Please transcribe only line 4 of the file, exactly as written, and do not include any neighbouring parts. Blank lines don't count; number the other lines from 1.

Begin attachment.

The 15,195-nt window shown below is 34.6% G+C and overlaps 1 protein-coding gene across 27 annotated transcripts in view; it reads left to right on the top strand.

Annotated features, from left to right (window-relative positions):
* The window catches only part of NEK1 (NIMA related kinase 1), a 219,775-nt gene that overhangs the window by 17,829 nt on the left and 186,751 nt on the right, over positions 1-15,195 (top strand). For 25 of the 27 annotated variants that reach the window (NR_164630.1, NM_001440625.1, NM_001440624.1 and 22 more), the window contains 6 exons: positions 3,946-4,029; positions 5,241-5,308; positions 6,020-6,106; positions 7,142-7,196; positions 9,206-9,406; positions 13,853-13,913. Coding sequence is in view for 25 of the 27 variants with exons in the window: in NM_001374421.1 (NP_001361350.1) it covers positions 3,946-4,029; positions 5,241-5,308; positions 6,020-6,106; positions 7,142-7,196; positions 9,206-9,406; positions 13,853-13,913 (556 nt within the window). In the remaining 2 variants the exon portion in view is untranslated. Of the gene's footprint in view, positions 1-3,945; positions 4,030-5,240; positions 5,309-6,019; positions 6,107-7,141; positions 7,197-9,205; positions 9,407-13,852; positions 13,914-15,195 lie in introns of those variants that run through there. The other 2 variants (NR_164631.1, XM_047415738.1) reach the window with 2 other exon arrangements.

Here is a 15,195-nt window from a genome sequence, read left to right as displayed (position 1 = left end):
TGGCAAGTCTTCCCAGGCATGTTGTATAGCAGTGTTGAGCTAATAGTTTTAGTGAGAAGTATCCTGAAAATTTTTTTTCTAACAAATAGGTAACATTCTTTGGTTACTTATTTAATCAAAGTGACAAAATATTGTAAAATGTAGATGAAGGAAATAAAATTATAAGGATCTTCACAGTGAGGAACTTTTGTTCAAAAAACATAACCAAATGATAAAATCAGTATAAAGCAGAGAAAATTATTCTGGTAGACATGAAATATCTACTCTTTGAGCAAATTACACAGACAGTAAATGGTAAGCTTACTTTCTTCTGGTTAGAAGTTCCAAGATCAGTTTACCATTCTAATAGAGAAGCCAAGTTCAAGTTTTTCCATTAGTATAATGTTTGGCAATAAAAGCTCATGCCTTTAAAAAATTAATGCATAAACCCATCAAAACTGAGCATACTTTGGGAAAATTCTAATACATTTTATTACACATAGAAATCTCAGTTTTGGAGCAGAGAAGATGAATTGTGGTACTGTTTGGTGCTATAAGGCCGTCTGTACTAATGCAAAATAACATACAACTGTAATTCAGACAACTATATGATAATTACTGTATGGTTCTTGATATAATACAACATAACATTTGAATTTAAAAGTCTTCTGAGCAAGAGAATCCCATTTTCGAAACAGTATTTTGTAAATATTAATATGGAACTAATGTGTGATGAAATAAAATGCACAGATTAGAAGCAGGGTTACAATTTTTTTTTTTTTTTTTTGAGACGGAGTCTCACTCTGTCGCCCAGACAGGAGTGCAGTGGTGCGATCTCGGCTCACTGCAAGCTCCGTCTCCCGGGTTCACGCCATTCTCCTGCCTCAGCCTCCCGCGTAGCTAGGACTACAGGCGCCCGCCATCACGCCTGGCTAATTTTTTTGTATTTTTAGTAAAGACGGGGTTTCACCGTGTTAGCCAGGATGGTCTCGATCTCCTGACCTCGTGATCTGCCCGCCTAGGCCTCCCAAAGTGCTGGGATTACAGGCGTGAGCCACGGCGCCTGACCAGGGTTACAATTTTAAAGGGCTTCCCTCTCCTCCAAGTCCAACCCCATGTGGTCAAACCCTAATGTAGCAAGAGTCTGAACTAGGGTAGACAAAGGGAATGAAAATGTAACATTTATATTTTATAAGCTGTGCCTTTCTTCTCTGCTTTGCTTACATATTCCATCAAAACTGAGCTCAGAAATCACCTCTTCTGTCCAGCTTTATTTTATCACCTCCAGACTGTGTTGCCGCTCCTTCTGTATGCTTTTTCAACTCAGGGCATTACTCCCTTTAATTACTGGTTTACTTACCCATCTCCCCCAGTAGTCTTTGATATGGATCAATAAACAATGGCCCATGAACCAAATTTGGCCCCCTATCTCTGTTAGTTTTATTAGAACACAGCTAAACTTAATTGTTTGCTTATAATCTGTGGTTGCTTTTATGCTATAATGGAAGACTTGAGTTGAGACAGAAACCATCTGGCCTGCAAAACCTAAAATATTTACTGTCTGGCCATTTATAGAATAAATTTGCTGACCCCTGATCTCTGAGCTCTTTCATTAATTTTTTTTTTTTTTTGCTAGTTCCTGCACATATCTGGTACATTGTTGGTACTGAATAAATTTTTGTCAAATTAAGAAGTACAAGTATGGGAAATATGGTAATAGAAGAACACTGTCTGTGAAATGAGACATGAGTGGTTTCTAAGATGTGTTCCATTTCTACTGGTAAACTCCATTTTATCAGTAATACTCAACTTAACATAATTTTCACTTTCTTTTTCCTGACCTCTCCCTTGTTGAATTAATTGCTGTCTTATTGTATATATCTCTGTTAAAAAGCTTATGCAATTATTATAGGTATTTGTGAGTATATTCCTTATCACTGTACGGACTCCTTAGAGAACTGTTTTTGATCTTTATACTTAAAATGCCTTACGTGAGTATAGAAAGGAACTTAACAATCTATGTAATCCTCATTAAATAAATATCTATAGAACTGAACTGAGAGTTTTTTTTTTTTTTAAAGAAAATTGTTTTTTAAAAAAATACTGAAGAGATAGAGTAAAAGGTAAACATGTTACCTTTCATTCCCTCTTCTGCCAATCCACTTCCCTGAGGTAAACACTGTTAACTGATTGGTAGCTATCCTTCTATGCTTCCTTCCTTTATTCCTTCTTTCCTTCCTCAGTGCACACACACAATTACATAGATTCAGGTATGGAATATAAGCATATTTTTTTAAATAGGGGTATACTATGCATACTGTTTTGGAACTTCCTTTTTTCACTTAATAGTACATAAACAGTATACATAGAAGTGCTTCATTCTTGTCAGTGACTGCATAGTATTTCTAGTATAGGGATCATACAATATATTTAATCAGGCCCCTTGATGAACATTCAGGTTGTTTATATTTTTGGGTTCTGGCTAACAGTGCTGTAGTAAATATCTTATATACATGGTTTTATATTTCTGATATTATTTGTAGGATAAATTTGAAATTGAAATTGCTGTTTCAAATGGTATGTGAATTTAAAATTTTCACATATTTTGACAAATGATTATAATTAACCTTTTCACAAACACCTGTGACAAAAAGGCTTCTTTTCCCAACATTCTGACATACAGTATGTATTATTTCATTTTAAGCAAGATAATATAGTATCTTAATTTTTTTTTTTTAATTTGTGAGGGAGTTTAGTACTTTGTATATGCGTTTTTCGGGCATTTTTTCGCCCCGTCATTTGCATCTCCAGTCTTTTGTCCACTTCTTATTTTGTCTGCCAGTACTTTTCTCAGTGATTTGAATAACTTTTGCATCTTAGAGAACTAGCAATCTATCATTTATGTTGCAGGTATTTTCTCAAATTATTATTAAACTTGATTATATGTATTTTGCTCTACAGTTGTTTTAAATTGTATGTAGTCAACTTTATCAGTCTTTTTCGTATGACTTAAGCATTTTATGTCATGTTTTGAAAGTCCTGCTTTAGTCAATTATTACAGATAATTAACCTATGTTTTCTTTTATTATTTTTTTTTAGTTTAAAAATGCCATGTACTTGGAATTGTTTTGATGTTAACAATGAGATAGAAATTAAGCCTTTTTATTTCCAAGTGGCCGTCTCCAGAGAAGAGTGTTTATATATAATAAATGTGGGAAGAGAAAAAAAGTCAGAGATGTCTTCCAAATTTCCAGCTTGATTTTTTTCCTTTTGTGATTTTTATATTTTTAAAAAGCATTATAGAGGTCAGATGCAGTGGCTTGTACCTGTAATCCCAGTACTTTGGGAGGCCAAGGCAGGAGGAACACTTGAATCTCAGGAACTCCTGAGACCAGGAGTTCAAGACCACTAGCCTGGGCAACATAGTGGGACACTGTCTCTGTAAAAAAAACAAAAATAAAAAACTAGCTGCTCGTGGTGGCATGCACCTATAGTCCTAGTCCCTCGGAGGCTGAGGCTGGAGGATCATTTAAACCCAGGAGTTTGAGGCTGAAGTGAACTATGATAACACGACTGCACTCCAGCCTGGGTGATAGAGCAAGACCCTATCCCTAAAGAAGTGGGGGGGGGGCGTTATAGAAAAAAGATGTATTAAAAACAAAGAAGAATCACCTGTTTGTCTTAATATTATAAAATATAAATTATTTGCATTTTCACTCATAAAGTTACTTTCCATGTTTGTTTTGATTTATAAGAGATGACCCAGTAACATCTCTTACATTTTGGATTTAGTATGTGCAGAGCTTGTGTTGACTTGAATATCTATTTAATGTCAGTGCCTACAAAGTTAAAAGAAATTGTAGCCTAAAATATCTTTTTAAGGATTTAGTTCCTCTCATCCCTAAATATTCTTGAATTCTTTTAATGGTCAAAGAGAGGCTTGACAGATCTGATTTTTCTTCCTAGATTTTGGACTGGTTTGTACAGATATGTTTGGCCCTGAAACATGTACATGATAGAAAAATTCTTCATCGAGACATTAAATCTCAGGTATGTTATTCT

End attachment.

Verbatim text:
Here is a 15,195-nt window from a genome sequence, read left to right as displayed (position 1 = left end):